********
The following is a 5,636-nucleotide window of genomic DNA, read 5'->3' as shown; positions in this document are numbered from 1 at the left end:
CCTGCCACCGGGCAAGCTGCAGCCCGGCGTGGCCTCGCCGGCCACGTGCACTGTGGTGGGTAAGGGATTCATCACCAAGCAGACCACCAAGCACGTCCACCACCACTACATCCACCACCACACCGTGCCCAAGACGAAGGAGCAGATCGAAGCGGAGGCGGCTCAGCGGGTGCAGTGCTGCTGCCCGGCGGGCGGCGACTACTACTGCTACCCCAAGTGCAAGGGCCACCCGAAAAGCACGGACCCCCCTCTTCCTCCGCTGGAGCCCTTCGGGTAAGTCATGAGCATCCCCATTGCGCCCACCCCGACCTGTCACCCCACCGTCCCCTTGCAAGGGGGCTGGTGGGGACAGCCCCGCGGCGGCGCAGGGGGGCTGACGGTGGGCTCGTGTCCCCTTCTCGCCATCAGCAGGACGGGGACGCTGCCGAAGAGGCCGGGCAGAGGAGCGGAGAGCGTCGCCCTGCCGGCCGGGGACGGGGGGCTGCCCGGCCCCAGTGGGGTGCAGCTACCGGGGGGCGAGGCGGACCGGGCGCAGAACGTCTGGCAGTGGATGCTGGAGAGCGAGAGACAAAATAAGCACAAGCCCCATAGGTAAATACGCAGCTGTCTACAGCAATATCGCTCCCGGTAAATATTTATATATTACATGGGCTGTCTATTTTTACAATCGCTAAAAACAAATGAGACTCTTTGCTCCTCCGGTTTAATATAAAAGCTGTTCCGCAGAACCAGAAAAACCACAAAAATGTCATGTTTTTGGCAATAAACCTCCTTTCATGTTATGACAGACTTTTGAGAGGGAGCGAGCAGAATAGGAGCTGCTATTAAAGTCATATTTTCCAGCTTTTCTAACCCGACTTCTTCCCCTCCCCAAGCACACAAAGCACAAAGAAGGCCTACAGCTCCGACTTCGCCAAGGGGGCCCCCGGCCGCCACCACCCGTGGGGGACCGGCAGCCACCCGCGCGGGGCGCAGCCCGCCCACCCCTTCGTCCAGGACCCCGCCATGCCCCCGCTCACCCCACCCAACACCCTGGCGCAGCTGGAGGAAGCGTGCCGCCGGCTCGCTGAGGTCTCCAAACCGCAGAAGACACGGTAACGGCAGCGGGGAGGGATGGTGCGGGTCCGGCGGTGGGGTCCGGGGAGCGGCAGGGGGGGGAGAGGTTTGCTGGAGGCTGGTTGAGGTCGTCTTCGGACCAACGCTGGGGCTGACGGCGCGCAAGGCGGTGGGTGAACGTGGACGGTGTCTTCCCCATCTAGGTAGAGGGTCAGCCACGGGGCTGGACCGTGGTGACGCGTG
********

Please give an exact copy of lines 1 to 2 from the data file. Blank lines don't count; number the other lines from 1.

The following is a 5,636-nucleotide window of genomic DNA, read 5'->3' as shown; positions in this document are numbered from 1 at the left end:
CCTGCCACCGGGCAAGCTGCAGCCCGGCGTGGCCTCGCCGGCCACGTGCACTGTGGTGGGTAAGGGATTCATCACCAAGCAGACCACCAAGCACGTCCACCACCACTACATCCACCACCACACCGTGCCCAAGACGAAGGAGCAGATCGAAGCGGAGGCGGCTCAGCGGGTGCAGTGCTGCTGCCCGGCGGGCGGCGACTACTACTGCTACCCCAAGTGCAAGGGCCACCCGAAAAGCACGGACCCCCCTCTTCCTCCGCTGGAGCCCTTCGGGTAAGTCATGAGCATCCCCATTGCGCCCACCCCGACCTGTCACCCCACCGTCCCCTTGCAAGGGGGCTGGTGGGGACAGCCCCGCGGCGGCGCAGGGGGGCTGACGGTGGGCTCGTGTCCCCTTCTCGCCATCAGCAGGACGGGGACGCTGCCGAAGAGGCCGGGCAGAGGAGCGGAGAGCGTCGCCCTGCCGGCCGGGGACGGGGGGCTGCCCGGCCCCAGTGGGGTGCAGCTACCGGGGGGCGAGGCGGACCGGGCGCAGAACGTCTGGCAGTGGATGCTGGAGAGCGAGAGACAAAATAAGCACAAGCCCCATAGGTAAATACGCAGCTGTCTACAGCAATATCGCTCCCGGTAAATATTTATATATTACATGGGCTGTCTATTTTTACAATCGCTAAAAACAAATGAGACTCTTTGCTCCTCCGGTTTAATATAAAAGCTGTTCCGCAGAACCAGAAAAACCACAAAAATGTCATGTTTTTGGCAATAAACCTCCTTTCATGTTATGACAGACTTTTGAGAGGGAGCGAGCAGAATAGGAGCTGCTATTAAAGTCATATTTTCCAGCTTTTCTAACCCGACTTCTTCCCCTCCCCAAGCACACAAAGCACAAAGAAGGCCTACAGCTCCGACTTCGCCAAGGGGGCCCCCGGCCGCCACCACCCGTGGGGGACCGGCAGCCACCCGCGCGGGGCGCAGCCCGCCCACCCCTTCGTCCAGGACCCCGCCATGCCCCCGCTCACCCCACCCAACACCCTGGCGCAGCTGGAGGAAGCGTGCCGCCGGCTCGCTGAGGTCTCCAAACCGCAGAAGACACGGTAACGGCAGCGGGGAGGGATGGTGCGGGTCCGGCGGTGGGGTCCGGGGAGCGGCAGGGGGGGGAGAGGTTTGCTGGAGGCTGGTTGAGGTCGTCTTCGGACCAACGCTGGGGCTGACGGCGCGCAAGGCGGTGGGTGAACGTGGACGGTGTCTTCCCCATCTAGGTAGAGGGTCAGCCACGGGGCTGGACCGTGGTGACGCGTG